Strike worries web heads

Work stoppage may be inevitable

The network entertainment presidents hope to avoid actors’ and writers’ strikes next year, but the toppers admit that a work stoppage is probably inevitable.

Speaking to a packed house at the Hollywood Radio and Television Society’s annual entertainment prexy luncheon, the execs spelled out their contingency plans for next fall if production is disrupted by a work freeze at the labor guilds.

CBS Entertainment president Nancy Tellem said she held out hope for a resolution, especially given that contract deadlines are still months away.

“It would be a tragedy,” Tellem said of potential strikes. “We’re still suffering from the last strike in 1988. We have to do everything we can to resolve this.”

NBC Entertainment president Garth Ancier said he expected to face strikes next year because the disputed issues, specifically dealing with residuals, were so “intrinsic.”

“We’ll try to keep a semblance of our schedule on the air,” Ancier said. “But this will be devastating to storyform television.”

Ancier and his peers have already discussed plans to order additional episodes of existing series. The Peacock has also ordered a new, third “Law & Order”-branded show, set to begin production now for next season, and has a host of reality series in the works, including the space contest “Destination: Mir.”

‘Mir’ fears

The network toppers all expressed mixed concerns about “Mir” and the competing international space station/NASA project being pitched by Dreamtime.

Ancier said he didn’t think NASA would agree to shoot a civilian into space.

“NASA’s not doing that,” Ancier said. “We asked NASA, and they said absolutely, categorically not. If they would do it, we’d do it with them.”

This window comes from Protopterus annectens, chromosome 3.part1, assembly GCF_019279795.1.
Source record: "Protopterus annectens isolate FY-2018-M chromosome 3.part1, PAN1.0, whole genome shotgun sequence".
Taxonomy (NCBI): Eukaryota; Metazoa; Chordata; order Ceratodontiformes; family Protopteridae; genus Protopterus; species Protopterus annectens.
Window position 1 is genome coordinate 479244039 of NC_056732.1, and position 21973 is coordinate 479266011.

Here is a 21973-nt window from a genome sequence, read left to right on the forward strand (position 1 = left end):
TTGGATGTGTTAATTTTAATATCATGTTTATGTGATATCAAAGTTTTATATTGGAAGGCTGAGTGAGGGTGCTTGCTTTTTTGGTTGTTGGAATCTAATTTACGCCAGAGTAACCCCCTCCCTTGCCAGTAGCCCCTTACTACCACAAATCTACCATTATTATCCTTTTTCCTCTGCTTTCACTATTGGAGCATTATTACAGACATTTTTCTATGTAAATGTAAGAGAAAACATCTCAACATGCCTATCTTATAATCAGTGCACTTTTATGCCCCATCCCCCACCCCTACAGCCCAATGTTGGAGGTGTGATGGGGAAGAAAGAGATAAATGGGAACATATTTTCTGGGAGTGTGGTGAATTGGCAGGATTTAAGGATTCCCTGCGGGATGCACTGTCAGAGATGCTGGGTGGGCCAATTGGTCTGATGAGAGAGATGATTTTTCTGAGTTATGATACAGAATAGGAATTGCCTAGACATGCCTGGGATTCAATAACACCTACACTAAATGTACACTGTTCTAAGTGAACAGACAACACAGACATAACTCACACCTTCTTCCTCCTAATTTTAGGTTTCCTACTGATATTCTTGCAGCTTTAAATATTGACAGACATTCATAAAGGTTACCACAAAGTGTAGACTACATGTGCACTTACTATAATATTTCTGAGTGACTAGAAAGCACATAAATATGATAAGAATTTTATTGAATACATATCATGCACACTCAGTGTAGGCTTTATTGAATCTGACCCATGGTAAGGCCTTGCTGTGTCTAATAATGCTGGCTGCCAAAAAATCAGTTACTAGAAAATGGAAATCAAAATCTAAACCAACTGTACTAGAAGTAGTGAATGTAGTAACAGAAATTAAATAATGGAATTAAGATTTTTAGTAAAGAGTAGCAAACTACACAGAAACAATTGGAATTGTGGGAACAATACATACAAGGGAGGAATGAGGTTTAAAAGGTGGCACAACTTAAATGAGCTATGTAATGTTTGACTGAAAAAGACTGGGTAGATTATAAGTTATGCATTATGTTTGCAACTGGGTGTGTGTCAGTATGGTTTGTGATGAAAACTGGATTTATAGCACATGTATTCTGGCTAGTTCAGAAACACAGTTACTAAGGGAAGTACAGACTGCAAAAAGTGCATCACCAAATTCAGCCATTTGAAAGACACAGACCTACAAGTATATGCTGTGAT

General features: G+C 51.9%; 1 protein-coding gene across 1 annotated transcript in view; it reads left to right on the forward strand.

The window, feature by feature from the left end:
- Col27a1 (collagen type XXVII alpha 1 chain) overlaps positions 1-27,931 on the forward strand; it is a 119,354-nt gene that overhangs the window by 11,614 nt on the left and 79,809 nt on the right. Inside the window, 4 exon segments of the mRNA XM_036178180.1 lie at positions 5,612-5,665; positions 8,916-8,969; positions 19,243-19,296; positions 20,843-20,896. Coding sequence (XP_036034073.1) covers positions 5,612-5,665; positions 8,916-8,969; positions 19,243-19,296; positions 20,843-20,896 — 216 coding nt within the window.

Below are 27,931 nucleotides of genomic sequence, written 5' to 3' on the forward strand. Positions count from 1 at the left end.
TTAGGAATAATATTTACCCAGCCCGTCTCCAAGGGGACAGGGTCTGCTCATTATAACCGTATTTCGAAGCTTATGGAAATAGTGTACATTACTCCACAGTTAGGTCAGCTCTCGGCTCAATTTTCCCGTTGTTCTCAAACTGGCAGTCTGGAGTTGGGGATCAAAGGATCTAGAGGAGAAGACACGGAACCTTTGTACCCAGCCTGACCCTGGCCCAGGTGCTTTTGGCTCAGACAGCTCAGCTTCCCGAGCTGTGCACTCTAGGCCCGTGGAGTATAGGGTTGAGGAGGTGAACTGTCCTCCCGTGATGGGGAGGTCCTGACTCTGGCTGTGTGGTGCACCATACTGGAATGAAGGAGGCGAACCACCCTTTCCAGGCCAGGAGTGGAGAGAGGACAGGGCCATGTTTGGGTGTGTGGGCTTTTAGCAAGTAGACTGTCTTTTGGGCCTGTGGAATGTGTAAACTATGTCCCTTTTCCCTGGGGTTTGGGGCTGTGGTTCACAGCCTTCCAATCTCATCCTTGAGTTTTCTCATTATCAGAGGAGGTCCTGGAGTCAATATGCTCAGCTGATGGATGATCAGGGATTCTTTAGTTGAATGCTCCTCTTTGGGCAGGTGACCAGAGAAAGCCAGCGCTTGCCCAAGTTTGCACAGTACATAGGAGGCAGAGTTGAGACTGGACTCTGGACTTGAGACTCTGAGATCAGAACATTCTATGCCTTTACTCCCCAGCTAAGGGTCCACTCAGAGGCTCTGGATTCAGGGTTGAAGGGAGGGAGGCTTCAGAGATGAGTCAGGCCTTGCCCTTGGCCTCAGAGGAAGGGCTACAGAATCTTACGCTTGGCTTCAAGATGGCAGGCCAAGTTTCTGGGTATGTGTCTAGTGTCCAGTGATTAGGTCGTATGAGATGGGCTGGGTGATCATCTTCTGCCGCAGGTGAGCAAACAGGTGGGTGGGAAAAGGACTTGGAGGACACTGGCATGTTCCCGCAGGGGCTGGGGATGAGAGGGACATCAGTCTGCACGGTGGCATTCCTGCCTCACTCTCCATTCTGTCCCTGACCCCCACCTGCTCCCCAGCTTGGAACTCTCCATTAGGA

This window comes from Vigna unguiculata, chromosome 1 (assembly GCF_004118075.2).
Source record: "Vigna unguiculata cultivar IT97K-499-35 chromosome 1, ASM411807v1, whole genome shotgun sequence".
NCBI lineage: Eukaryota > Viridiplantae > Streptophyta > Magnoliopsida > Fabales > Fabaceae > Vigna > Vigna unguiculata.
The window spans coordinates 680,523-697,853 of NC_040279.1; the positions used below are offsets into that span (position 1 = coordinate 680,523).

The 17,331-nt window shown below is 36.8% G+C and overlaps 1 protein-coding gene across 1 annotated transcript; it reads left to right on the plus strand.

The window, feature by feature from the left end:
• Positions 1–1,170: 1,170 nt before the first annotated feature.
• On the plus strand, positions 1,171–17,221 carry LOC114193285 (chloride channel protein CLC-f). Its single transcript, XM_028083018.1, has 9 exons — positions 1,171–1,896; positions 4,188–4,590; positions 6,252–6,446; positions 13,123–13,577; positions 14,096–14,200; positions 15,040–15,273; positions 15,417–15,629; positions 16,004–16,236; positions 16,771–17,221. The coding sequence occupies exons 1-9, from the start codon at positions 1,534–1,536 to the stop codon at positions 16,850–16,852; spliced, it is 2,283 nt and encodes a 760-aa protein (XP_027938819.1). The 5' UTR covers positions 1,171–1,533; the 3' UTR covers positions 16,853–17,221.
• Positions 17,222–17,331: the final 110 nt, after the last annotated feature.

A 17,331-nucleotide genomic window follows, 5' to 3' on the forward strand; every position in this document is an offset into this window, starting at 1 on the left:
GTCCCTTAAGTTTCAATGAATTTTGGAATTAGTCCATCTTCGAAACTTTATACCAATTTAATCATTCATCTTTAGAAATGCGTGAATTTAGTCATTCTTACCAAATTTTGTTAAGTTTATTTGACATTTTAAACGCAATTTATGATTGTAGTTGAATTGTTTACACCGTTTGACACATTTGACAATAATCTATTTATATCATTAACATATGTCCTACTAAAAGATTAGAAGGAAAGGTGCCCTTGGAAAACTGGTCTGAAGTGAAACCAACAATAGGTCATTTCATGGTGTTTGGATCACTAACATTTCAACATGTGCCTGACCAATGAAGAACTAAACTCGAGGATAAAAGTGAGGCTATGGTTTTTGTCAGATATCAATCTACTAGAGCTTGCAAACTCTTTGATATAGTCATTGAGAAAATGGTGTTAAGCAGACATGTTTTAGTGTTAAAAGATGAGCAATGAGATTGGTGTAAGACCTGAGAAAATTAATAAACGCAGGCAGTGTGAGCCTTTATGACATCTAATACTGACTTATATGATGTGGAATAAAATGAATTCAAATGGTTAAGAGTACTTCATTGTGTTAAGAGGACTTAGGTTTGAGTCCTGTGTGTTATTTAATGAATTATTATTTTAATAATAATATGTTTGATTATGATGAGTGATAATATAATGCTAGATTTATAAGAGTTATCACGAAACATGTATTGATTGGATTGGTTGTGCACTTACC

ABC Entertainment Television Group co-chair Stu Bloomberg expressed concern about both space projects. “I think you have to do a gut check,” he said. “In the end we didn’t feel comfortable (with the ‘Mir’ project).”

As for reality TV in general, the network toppers said they won’t shy away from the genre, especially if the shows are well produced, but they don’t want it to become a crutch either.

“We’re committed to it as a programming form,” Fox Entertainment president Gail Berman said. “And we’ve been burned by it. But we’re excited by what we have in development.”

D.C. spin

As for programming concerns coming out of Washington, the entertainment toppers defended their primetime content.

“I think the TV industry has done a terrific job of policing itself,” Tellem said. “Ultimately, it’s the parents’ responsibility to make sure kids aren’t watching inappropriate shows.”

WB Entertainment president Susanne Daniels said the network has never run ads for R-rated movies during family-oriented programming such as “7th Heaven.”

“We take these things very seriously,” said Berman. “We also take censorship very seriously.”

Bloomberg said members of ABC’s standards and practices department have not only viewed R-rated movie trailers before they air but have even watched entire movies before deciding whether the spots are suitable for the network.